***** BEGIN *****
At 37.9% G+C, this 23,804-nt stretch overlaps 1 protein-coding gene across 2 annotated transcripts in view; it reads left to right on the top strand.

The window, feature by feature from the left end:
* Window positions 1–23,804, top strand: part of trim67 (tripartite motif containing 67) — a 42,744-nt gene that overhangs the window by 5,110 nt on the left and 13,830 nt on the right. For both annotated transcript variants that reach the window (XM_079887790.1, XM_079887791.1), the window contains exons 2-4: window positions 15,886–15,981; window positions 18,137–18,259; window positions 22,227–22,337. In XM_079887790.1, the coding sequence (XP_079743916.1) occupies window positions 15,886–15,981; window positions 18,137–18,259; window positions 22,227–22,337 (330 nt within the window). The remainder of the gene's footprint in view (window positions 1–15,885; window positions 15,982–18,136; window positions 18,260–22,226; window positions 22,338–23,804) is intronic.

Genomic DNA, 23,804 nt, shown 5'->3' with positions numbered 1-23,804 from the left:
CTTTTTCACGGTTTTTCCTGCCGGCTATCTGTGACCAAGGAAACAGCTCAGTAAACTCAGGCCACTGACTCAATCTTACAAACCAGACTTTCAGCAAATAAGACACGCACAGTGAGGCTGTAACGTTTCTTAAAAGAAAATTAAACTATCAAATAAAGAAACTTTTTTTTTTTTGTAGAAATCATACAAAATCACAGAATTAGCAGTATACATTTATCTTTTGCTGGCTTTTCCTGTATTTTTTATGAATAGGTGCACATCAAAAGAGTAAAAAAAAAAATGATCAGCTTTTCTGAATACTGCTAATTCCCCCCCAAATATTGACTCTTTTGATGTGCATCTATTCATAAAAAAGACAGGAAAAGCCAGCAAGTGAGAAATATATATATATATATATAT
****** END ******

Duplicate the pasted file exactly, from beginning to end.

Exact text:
At 37.9% G+C, this 23,804-nt stretch overlaps 1 protein-coding gene across 2 annotated transcripts in view; it reads left to right on the top strand.

The window, feature by feature from the left end:
* Window positions 1–23,804, top strand: part of trim67 (tripartite motif containing 67) — a 42,744-nt gene that overhangs the window by 5,110 nt on the left and 13,830 nt on the right. For both annotated transcript variants that reach the window (XM_079887790.1, XM_079887791.1), the window contains exons 2-4: window positions 15,886–15,981; window positions 18,137–18,259; window positions 22,227–22,337. In XM_079887790.1, the coding sequence (XP_079743916.1) occupies window positions 15,886–15,981; window positions 18,137–18,259; window positions 22,227–22,337 (330 nt within the window). The remainder of the gene's footprint in view (window positions 1–15,885; window positions 15,982–18,136; window positions 18,260–22,226; window positions 22,338–23,804) is intronic.

Genomic DNA, 23,804 nt, shown 5'->3' with positions numbered 1-23,804 from the left:
CTTTTTCACGGTTTTTCCTGCCGGCTATCTGTGACCAAGGAAACAGCTCAGTAAACTCAGGCCACTGACTCAATCTTACAAACCAGACTTTCAGCAAATAAGACACGCACAGTGAGGCTGTAACGTTTCTTAAAAGAAAATTAAACTATCAAATAAAGAAACTTTTTTTTTTTTGTAGAAATCATACAAAATCACAGAATTAGCAGTATACATTTATCTTTTGCTGGCTTTTCCTGTATTTTTTATGAATAGGTGCACATCAAAAGAGTAAAAAAAAAAATGATCAGCTTTTCTGAATACTGCTAATTCCCCCCCAAATATTGACTCTTTTGATGTGCATCTATTCATAAAAAAGACAGGAAAAGCCAGCAAGTGAGAAATATATATATATATATATAT